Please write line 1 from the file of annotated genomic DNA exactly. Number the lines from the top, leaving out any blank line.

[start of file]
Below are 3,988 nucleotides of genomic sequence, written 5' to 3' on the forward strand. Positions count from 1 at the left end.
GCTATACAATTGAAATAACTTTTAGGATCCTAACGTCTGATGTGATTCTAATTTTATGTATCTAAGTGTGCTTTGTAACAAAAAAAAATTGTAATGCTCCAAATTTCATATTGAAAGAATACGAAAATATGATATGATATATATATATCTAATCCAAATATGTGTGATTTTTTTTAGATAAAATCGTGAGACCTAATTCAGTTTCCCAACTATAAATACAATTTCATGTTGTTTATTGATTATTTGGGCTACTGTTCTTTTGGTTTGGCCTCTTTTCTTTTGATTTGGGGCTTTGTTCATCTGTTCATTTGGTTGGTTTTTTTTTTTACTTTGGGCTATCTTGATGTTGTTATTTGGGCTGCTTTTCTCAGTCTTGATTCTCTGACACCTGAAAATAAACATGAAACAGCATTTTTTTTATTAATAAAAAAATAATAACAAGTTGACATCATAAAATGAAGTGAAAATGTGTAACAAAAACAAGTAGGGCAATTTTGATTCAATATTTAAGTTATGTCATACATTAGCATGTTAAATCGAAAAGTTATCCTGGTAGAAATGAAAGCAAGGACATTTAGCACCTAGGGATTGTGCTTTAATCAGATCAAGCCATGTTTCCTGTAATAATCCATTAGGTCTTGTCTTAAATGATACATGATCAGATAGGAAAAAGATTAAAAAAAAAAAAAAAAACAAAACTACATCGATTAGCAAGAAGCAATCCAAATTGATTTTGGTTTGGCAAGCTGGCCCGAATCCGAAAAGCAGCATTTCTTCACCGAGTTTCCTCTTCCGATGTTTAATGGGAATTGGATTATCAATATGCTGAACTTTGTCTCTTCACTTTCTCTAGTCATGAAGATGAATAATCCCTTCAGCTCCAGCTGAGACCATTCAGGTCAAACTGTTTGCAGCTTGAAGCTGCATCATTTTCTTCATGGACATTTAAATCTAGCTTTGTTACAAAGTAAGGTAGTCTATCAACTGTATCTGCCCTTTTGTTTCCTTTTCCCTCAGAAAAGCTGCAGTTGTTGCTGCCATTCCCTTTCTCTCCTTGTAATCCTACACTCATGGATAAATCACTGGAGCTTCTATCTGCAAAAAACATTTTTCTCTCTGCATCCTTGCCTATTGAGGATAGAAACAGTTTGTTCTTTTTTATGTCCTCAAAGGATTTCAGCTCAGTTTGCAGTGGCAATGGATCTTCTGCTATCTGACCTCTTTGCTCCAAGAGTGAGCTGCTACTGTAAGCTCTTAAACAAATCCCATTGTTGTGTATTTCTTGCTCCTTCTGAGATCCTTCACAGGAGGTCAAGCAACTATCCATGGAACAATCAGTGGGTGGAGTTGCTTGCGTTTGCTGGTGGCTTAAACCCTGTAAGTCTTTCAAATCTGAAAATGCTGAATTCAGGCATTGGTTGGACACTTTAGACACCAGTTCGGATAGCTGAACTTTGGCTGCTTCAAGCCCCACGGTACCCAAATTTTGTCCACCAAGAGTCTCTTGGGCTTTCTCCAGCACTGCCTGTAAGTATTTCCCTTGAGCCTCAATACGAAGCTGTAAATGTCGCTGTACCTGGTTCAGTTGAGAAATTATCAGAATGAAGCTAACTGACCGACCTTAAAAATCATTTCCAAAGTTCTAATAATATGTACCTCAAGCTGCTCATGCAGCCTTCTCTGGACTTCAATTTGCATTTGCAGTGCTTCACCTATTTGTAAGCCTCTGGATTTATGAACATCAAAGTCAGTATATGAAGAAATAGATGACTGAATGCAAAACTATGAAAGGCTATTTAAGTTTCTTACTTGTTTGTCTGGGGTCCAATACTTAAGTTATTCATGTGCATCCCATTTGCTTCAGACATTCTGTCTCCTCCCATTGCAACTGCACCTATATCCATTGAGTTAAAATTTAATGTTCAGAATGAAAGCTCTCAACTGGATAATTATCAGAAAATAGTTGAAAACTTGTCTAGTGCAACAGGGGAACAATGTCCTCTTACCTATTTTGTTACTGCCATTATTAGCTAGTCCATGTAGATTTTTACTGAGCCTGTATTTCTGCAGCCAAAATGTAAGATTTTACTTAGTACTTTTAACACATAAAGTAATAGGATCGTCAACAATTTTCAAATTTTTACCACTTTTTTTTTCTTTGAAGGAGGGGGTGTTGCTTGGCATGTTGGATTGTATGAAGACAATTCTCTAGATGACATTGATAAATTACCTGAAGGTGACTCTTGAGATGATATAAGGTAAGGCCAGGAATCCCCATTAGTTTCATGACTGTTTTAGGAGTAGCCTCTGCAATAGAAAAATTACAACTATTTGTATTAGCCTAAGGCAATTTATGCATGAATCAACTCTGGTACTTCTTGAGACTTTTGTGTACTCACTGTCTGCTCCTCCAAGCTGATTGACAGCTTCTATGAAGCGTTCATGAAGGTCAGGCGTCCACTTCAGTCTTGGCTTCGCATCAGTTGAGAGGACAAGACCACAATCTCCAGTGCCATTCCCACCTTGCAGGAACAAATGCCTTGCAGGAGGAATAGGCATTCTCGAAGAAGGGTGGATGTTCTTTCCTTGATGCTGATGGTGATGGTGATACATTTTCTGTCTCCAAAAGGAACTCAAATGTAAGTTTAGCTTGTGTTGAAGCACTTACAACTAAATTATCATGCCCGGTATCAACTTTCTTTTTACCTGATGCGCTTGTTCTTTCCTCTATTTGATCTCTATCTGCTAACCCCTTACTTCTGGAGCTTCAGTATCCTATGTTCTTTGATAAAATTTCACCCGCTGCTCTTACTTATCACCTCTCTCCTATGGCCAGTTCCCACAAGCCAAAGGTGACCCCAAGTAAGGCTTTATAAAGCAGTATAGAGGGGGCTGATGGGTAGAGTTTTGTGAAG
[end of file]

Below are 3,988 nucleotides of genomic sequence, written 5' to 3' on the forward strand. Positions count from 1 at the left end.